Dairy challenges in Pakistan


Dr. Fauzia Waqar
THE consumption of loose milk is dubi
ous on human health. Adding delete
rious substances with the purpose of increasing shelf life of milk has detrimental effects on the body. Pakistan is facing this issue at a massive scale because of easily available loose milk at the doorsteps at cheaper rates without being passed through any standard operating procedures. The data shows that over 90 percent of the milk in Pakistan is being sold as loose milk in the market followed by only 6 percent packaged milk. Lahore city depicts same picture as total available milk including loose and packaged is 1.21 Mio tons per annum (2019), out of which only 73,135 tons is available in packaged form. The story of unsafe loose milk is not different in other cities, revealing that most of the population is exposed and consuming unhealthy and unsafe milk.
Milk is a source of nutrition, and safe milk has proved to be imperative for improving public health and addressing malnutrition. Malnutrition is one of the serious public health concerns in Pakistan and takes a heavy toll of population especially children in the form of high morbidity and mortality rates. As milk is rich in nutrients like proteins, fats, carbohydrates, vitamins and minerals etc., hence can be used as a remedy to address malnourishment in the country but the need is the provision of safe and healthy milk to the population without any adulterants.
Many factors hinder the reach of safe milk to consumer. Most important is the compromised quality value chain including various perilous activities from the producers to the final consumers. It has been observed that no safety measures or rules are being followed by the individual dairy farmers while processing and handling milk for its safety; also attributing to the low process of loose milk. As milk is the favorite site for bacterias to grow because of its richness in nutrients, it is highly recommended to process it through minimum pasteurization, but unfortunately no regulations or law regarding pasteurization of milk exist in the country. In order to provide safe food to the population, it is requisite to regulate its unpackaged milk market by adopting a minimum pasteurization law. Consequently, law will incentivize individual farmers to sell their product directly to the structured industry. It will facilitate alleviating socio economic status of the farmers excluding middlemen and lowering down the price of packaged milk, making it affordable for masses.
Food safety is one of the major issues directly linked with public health and malnutrition impediments as it impacts people of all ages, gender and race globally, hence it is mandatory to follow rules while handling milk. Regulatory authorities can play their key role in ensuring food safety. Punjab Food Authority presented a success story of making spices in packaged form with all nutritional guidelines mandatory. The same action is needed to restrict adulterated milk and promote safe milk. Globally, not only the developed countries like France or Spain are strictly following food safety rules in milk, but the country like India also advocates the use of packaged milk to keep the population healthy.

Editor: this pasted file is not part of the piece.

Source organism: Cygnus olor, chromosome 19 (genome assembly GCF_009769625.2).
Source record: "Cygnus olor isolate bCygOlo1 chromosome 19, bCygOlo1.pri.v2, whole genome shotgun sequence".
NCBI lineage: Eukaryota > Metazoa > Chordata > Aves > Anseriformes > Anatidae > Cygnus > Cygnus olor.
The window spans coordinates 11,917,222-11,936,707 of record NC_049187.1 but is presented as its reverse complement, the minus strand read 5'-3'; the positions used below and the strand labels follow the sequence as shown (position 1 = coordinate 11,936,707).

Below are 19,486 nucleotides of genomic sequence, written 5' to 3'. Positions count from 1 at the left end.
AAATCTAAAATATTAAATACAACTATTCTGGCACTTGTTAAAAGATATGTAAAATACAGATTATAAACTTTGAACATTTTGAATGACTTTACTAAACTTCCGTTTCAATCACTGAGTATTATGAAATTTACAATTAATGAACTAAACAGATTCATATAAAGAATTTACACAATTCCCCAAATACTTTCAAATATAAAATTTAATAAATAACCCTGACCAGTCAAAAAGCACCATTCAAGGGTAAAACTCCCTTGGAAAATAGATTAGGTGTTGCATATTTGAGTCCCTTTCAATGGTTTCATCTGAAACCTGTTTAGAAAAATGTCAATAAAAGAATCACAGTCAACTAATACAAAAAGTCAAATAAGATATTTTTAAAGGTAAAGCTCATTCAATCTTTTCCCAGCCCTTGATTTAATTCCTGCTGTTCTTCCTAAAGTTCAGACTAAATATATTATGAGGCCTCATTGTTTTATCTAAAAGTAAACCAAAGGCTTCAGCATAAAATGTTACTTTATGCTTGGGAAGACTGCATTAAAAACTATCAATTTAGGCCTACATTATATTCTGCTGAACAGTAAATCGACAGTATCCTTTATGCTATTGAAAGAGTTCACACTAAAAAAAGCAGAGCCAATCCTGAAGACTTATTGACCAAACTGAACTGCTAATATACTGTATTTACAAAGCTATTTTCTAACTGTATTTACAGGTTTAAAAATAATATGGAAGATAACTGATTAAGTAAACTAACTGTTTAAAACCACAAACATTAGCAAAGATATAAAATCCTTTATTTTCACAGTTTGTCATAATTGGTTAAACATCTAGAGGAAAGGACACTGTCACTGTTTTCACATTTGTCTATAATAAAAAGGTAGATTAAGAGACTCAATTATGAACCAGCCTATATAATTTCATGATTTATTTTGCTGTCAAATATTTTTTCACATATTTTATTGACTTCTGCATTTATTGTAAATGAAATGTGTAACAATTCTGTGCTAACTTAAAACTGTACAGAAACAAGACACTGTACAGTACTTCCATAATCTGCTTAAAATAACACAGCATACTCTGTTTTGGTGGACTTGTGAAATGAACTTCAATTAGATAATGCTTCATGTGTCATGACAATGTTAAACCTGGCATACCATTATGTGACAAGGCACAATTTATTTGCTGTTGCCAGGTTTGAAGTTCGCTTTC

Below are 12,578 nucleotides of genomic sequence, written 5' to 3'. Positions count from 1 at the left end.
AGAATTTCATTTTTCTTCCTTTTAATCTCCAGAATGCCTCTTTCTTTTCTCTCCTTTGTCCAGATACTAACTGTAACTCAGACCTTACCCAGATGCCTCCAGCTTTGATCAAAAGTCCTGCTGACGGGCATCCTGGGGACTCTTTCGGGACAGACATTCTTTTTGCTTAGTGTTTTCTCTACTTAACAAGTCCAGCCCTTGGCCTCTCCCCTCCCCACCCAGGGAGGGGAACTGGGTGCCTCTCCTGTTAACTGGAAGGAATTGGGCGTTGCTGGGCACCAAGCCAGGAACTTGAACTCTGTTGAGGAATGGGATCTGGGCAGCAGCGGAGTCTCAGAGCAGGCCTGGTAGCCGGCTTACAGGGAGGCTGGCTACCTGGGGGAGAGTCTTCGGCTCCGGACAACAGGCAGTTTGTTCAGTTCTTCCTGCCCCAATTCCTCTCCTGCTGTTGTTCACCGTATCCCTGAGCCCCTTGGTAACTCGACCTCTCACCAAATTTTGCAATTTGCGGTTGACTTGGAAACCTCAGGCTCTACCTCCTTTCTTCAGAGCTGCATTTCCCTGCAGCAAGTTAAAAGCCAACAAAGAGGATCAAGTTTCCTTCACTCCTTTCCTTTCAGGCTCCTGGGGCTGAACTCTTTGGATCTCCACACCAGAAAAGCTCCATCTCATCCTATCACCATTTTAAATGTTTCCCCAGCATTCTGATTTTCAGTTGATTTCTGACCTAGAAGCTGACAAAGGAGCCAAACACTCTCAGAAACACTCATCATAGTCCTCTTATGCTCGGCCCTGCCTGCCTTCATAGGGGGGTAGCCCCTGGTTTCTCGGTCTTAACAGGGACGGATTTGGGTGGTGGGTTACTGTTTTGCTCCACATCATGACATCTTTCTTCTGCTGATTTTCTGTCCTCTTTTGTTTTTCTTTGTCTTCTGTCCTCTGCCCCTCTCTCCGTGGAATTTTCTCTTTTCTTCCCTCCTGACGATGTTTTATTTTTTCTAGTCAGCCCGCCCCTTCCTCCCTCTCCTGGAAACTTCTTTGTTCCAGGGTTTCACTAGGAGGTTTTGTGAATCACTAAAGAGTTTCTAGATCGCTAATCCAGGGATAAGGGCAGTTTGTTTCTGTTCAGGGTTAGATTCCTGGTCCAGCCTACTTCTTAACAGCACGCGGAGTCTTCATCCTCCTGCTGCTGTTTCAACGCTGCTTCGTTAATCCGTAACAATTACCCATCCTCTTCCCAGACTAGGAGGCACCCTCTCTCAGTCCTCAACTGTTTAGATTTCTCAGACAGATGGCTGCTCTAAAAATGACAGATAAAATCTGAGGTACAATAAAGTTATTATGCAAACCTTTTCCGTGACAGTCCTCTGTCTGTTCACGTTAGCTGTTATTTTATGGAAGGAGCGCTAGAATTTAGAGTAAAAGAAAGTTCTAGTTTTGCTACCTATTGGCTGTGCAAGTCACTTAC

Another and the utmost significant measure for the provision of safe and affordable milk versus unregulated loose milk is right taxation policy. Mandatory action is required by the Federal Government to reinstate zero sales tax for diminution of the price difference between loose and packaged milk. Because of less affordability by the masses, the sale of packaged milk is constantly tumbling as compared to loose milk, consequently distressing dairy industry of the country; whereas dairy sector is an important assert for Pakistan as it contributes approximately 11 percent to national GDP with livestock sector jointly. Moreover, being among top five milk producing countries in the world, there is a lot of potential of uplifting the industry with accurate Government interventions. The need is to acquire two-pronged approach. Firstly, implementation of minimum pasteurization law before milk reaches the consumer in a packaged format and secondly, restoration of Zero rating (sales tax) to minimize price gap between packaged and loose milk. It is evident that if more segment of the market is covered packaged milk, it will definitely have a positive impact on the farmers by engaging them in an organized dairy system, buying more milk from them, creating jobs and finally uplifting their socio economic status.
—The writer is Public Health, Nutrition and Policy Specialist.